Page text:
Should you eat at night? That’s a question I’ve been asked many times since I started writing about what time of the day is best for your eating (the answer: whenever you want as long as it’s quality food and not junk). Eating late at night can make it hard for you to sleep, but you don’t know if this is a bad thing or not. Is eating late at night a bad or good thing to do? Some people have said that eating at night makes them gain weight. But is this true? And is it true for everyone?
Is It Bad to Eat Before Bed?
Eating before bed is controversial
Whether you should eat before bed — defined as between dinner and bedtime — has become a hot topic in nutrition.
Conventional wisdom says that eating before bed could cause weight gain because your metabolism usually slows down when you fall asleep. This could increase the likelihood that the calories will be stored as fat.
Alternatively, some health experts say that eating before bed is perfectly fine and may improve sleep or weight loss.
Therefore, it’s no surprise that many people are unsure of what the best option is.
Part of the problem is that there’s evidence to support both sides of the argument.
Although many people believe that a slower metabolism during sleep leads to weight gain, your nighttime basal metabolic rate is almost as high as during the day. Your body still needs plenty of energy while you sleep.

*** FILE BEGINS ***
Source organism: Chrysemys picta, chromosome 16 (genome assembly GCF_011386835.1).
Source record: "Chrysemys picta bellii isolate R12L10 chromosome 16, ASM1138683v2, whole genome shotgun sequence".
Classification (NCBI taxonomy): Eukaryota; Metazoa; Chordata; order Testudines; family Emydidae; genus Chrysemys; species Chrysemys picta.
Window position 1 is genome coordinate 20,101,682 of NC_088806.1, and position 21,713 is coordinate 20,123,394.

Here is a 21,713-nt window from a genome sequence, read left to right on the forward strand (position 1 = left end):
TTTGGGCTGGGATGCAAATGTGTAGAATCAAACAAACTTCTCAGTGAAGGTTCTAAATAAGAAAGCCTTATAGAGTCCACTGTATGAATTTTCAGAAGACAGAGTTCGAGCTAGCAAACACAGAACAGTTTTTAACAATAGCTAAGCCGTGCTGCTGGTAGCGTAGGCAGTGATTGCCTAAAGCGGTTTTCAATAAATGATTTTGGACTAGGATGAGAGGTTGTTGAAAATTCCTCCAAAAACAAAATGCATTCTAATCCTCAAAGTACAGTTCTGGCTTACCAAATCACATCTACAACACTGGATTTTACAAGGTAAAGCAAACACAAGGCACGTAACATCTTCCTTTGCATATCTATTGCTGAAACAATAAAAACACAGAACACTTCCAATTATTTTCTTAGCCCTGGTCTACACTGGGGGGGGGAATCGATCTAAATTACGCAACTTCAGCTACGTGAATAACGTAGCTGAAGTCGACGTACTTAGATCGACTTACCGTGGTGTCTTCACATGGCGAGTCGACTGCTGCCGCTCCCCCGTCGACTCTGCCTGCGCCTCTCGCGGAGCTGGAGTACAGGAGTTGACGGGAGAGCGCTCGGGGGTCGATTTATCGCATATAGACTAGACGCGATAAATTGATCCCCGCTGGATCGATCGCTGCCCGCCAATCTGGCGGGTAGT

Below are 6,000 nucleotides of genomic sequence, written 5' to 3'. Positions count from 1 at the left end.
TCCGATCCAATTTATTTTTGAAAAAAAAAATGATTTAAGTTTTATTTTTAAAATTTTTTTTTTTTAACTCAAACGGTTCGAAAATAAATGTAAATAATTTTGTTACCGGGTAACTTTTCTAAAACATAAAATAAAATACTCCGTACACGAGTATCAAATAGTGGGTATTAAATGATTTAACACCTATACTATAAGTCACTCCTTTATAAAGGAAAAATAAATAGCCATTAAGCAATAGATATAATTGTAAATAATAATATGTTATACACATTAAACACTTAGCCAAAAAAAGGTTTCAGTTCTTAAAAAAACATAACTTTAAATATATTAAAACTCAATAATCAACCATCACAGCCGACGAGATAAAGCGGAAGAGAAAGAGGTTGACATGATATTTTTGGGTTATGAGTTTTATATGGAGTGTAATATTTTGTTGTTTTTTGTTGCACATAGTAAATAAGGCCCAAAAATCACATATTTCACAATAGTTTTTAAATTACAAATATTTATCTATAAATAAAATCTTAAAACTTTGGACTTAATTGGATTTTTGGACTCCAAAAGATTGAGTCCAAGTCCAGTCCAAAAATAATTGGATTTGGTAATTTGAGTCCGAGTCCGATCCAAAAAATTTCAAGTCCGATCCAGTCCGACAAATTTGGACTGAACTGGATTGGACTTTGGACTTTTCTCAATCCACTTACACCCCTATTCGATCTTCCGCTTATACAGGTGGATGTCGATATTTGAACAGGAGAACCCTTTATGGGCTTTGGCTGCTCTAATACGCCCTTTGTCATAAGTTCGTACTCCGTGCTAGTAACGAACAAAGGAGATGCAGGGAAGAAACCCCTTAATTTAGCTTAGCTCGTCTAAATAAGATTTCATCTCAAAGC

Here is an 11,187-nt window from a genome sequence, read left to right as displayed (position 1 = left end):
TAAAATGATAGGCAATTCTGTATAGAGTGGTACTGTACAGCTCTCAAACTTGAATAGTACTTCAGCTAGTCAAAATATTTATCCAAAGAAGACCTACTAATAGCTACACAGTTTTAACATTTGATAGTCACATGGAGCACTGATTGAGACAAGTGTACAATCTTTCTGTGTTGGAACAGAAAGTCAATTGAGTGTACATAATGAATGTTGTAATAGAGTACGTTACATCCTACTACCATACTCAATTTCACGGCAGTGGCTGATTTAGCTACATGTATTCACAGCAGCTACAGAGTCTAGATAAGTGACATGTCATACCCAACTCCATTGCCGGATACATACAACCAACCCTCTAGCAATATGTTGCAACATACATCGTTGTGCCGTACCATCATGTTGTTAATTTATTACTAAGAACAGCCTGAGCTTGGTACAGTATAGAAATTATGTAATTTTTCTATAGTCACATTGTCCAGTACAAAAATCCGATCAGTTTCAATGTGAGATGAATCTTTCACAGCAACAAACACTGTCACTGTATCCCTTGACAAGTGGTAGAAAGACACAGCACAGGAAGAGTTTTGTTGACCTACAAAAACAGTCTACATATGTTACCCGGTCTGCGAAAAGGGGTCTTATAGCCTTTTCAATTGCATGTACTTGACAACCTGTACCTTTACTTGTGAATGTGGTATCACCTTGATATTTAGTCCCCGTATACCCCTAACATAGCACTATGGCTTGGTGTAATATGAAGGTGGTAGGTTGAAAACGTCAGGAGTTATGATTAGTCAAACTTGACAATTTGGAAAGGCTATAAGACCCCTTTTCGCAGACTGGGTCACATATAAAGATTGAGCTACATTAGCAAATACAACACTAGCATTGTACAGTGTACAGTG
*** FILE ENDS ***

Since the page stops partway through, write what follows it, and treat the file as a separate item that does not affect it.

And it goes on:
There’s also limited evidence supporting the idea that calories count more before bedtime than they do at any other time of the day
Eating before bed is controversial. Even though there’s no definitive physiological reason why eating before bed would cause weight gain, several studies have found evidence that it might.
It may lead to unhealthy habits
The current evidence shows no definitive physiological reason why eating before bed should cause weight gain. However, several studies show that people who eat before bed are more likely to gain weight.
The reason for this is much simpler than you might expect. It turns out that people who eat before bed are more likely to gain weight simply because a bedtime snack is an extra meal and, therefore, extra calories.
Not only that, but the evening is the time of day when some tend to feel the hungriest.
Research has also found that those who experience stress tend to see a rise in ghrelin — the hunger hormone — in the evening. This makes it even more likely that a bedtime snack will end up pushing your calorie intake over your daily calorie needs.